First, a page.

The Tory MP and the punch-drunk researcher

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* Conference week just wouldn't be conference week without boozy late-night shenanigans by the seaside - so it is with sadness that Pandora failed to spot any "pavement hugging" Tory bigwigs in Bournemouth this week.

Rather splendidly, however, there's a cracker currently doing the rounds involving the party's well-groomed shadow energy minister, Charles Hendry.

On Sunday evening, at a late-night do, Hendry was left startled when his researcher confronted him and, after an exchange, took a swing at him.

"Out of the blue, Charles's male researcher came up and tried to sock him one," says a well-placed source.

Fortunately for Hendry, above, the potential bruiser was rather too well refreshed from several glasses of the good stuff - and missed his target entirely.

The matter was immediately brushed under the carpet, but the cause of the melée remains a mystery. "The chap in question had had a few," says my informant. "It was completely out of character and he's still dreadfully upset about it. What's particularly strange is that the pair of them have always got along extremely well.

"Charles, bless him, has been a star about the whole thing and there's no question of anyone losing their job. It seems to be behind them."

I give Hendry a call to ask him about the budding Muhammad Ali. "The story is entirely without any foundation whatsoever," he says, before I can finish my opening sentence.

So it's not true then?

"No, no it isn't."

* News of two fresh entrants to this year's most glamorous awards ceremony. No - not the Miss Tourism World beauty pageant - but Westminster Dog of the Year 2006.

An e-mail arrives from Gordon Brown's formidable former spin doctor, Charlie Whelan.

"Hope you have recovered from Manchester," he writes, without the customary generous serving of profanities.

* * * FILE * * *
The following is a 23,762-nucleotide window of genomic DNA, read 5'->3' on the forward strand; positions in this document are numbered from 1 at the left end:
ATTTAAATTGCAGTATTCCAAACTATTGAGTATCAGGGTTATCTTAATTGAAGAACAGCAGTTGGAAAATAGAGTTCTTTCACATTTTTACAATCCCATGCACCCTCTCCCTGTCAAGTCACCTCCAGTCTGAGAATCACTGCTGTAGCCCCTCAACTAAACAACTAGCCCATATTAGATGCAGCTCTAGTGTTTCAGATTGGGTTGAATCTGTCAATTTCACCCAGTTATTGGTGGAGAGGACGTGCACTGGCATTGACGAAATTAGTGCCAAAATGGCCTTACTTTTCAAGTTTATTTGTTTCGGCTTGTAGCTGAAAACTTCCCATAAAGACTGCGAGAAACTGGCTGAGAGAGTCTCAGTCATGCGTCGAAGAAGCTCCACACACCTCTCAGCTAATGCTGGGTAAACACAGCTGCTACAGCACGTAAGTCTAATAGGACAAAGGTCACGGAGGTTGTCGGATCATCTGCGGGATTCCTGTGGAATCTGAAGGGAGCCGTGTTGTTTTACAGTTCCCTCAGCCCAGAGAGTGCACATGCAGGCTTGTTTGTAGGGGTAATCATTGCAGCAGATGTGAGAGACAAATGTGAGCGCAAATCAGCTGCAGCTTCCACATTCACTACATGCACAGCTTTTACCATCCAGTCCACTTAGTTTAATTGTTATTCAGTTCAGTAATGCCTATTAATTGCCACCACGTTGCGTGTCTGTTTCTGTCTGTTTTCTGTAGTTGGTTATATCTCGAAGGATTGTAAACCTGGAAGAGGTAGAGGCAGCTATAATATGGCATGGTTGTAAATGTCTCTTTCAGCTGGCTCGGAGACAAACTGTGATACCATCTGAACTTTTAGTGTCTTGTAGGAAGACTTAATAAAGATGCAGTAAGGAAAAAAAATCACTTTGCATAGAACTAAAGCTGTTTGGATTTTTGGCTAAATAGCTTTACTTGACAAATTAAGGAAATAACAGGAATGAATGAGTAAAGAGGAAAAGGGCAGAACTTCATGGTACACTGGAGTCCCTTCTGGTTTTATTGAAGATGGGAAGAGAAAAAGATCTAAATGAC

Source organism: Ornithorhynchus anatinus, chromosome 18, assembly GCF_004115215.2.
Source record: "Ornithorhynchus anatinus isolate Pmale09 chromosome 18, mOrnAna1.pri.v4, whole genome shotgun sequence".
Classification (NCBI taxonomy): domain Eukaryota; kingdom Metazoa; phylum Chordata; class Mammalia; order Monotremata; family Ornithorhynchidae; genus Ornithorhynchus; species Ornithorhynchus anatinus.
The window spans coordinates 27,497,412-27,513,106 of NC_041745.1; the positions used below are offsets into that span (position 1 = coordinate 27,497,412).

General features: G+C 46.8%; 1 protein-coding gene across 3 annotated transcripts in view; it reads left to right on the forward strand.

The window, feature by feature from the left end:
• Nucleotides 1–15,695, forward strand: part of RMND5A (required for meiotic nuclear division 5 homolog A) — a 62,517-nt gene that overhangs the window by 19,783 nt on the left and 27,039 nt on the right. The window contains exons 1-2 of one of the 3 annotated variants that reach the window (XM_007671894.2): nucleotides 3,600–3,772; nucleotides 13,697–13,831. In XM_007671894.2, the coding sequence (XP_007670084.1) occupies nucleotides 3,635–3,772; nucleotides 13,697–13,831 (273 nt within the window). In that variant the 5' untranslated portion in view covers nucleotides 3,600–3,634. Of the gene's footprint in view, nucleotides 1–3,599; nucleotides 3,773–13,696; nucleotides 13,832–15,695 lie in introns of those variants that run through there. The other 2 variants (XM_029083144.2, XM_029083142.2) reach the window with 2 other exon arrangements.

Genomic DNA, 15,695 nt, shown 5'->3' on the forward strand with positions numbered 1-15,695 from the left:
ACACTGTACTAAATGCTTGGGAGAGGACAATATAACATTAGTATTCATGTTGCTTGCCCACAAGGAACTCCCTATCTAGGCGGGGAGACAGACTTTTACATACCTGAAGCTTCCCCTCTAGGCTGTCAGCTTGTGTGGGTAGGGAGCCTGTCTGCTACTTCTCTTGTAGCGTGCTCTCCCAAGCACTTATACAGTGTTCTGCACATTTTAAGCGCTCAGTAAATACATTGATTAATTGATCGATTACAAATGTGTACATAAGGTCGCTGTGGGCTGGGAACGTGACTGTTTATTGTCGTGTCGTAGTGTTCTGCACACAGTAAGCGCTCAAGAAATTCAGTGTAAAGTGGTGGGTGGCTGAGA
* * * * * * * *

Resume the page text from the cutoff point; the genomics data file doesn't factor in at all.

"Attached are pictures of my two Black Lab gun dogs. The little one is Buddy, and the big one Rosa - named after the German revolutionary Rosa Luxemburg."

Will he order them to go for Blair's throat, should the PM wander through Victoria Tower Gardens at the anointed hour in two weeks?

"No. That's bollocks," he says.

And, as journalists familiar with the jovial Whelan will know, when he told you a story was "bollocks", it was definitely true. Heel!

* Two of our most celebrated (and rudest) chefs, Gordon Ramsay and Marco Pierre White, decided to tell their tales from the stove by releasing autobiographies this autumn.

But what does the bickering duo's former mentor, Albert Roux - who knows the characters behind the asterisked headlines - make of their literary offerings?

"I intend to read Gordon Ramsay's book. But Marco's - absolutely not," he tells me at the relaunch of Pilsner Urquell lager on Wednesday evening. "I have no interest in it. He and I do not speak."

According to White, above right, the pair fell out in the late 90's, when Roux (Marco's best man at his second marriage) allegedly vetoed his protégé from winning chef of the year at the Caterer and Hotelkeeper awards.

The thought of ringing Ramsay to deliver the news was unbearable. So I didn't.

* Two months ago, Pandora revealed that Labour was to cut one in five of its staff in a bid to fill the £27.3m hole in its accounts and end the party's financial crisis (which was caused by the need to repay large "loans" from prominent businessmen, several of whom were later nominated for peerages).

The axe-swinging is not confined to the party HQs in Newcastle and London. It has now begun in Westminster, where Labour MPs must each cull two staff to reduce costs. The reluctant messenger is Fiona Gordon, secretary of the Parliamentary Labour Party (she of the identikit "personal" letters for MPs to send constituents).

The "staffing review" (shiver) means each office will be "reduced to six", she writes, adding: "The process is underway."

Welcome back after your summer holidays, folks!

* We return to Hampstead, north London, for a poke about the Grade II-listed mansion of film director Sir Ridley Scott.

Two months ago Pandora reported that Sir Ridley had called in designers to oversee renovation work (they were subsequently rather rude about the existing decor, calling his entrance hall "a joke ... looks like a 1960s Brighton hairdressing salon").

Now I hear that the luxury gazebo planned for Rid's back garden - flint and Portland stone, with a "decorative owl finial perched on top" - has been axed, as out of keeping with the leafy environs.

His neighbour, Julian Baughan QC, objected that the structure would have "a serious impact upon amenity view of neighbouring home (mine)".

Take two.